Robyn also added, “I was not asked about the TWH interview – but rather was informed that it was happening. [..] I was not available to join the Skype interview that was done, so I had no idea what was being said.”  Additionally, at the time and now, the reverend has been unavailable for comment due to her trip.

What Robyn did confirm was that their plans for the Rectory, as we accurately reported, included far more than tutoring.

While Jory wouldn’t speak to us again directly, she did post on her blog about the Rectory’s closing. She wrote, “It is with great disappointment that we must announce that we will be leaving the Rectory as of February 2017. […] This past Friday, January 6, 2017, we were given notice that we will need to leave our stay at the Rectory, due to some very awful miscommunication that led to a lot of anger on the part of the Anglican Diocese of Montreal. Ultimately it was their decision, and not that of the church from whose Rectory we have been operating, that we needed to leave.”

Robyn and Jory are now looking for a new location to restart their project. Robyn said, “You can only begin to imagine how sick of talking about this I am. It is all anyone wants to talk about and I just want to move on and focus on finding the new space and moving there.” She added that they now have a potential new location and will be making an announcement soon.

“A teacher of mine once said that you run into the most adversity when you are doing the best work,” Robyn added. “I believe this, very much, and I think that if anything, this has galvanized our purpose and resolve that what we are doing is good and necessary, and that we should persevere.”

On her blog post, Jory wrote:

We would like to be clear that the matter of our leaving is not a case of Christians vs Pagans. It is a matter of human error. Please be kind and understanding to everyone involved on both sides of this situation. […] The decision for us to leave was made to try to keep things from getting out of hand and to try to ensure no one is hurt moving forward. Rather than fight to stay where we are not welcome, we would like to move forward peacefully, with dignity, and respect for our present hosts who have been perfectly lovely with us to this point.[…] That said, we would like everyone to keep 2017 positive…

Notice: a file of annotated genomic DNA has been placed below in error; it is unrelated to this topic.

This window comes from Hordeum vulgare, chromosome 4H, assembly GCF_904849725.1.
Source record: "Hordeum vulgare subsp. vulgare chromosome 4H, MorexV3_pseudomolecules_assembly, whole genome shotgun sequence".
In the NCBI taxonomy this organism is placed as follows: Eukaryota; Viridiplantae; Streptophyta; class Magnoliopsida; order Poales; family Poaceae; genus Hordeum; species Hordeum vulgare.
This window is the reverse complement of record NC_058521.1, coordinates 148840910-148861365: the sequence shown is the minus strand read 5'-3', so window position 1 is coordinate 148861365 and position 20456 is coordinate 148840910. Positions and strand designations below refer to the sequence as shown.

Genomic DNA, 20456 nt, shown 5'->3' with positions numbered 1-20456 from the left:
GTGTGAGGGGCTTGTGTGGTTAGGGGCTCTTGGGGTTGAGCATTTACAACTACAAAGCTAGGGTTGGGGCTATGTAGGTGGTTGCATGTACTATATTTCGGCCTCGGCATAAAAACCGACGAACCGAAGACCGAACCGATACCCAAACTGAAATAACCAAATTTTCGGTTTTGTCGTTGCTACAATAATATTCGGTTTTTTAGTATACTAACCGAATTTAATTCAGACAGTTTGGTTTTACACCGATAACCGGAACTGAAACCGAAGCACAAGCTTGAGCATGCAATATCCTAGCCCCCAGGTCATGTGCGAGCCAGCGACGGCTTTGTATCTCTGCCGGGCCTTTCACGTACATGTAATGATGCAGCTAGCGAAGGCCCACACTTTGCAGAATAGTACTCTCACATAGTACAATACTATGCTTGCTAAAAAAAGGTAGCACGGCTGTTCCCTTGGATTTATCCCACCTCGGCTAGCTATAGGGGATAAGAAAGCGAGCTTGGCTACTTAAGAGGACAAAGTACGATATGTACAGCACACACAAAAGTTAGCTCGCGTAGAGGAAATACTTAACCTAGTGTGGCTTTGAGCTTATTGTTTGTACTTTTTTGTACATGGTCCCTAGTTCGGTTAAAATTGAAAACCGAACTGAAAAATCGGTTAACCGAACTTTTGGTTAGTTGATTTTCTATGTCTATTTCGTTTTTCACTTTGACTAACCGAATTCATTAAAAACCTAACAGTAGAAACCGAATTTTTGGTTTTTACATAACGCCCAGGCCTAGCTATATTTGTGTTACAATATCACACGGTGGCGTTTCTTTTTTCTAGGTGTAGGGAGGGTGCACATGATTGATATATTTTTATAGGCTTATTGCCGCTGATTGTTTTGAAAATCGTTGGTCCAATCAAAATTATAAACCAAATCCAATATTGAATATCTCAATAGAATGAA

After this experience, we asked Robyn what advice she’d offer to others: “I think the most important thing I would pass on, in terms of advice, is to be as utterly transparent with everyone, every single step of the way. Never hide anything, never omit anything, keep people as up to date as you can.”

Robyn explained, “I doubt that [the reverend] would have even minded [about the full plans] had things not suddenly gone explosively public before she had the chance to talk to her church council, or to the diocese to wean them on toward the idea.”

“I can’t help but wonder if we’d done things more slowly, with baby steps, if it would have gone differently.”

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Editorial Note: The Wild Hunt article that led to the reported public outcry was never deleted, but only removed temporarily while we clarified the reports of misinformation and learned what in fact was going on. We apologize to the readership for the confusion.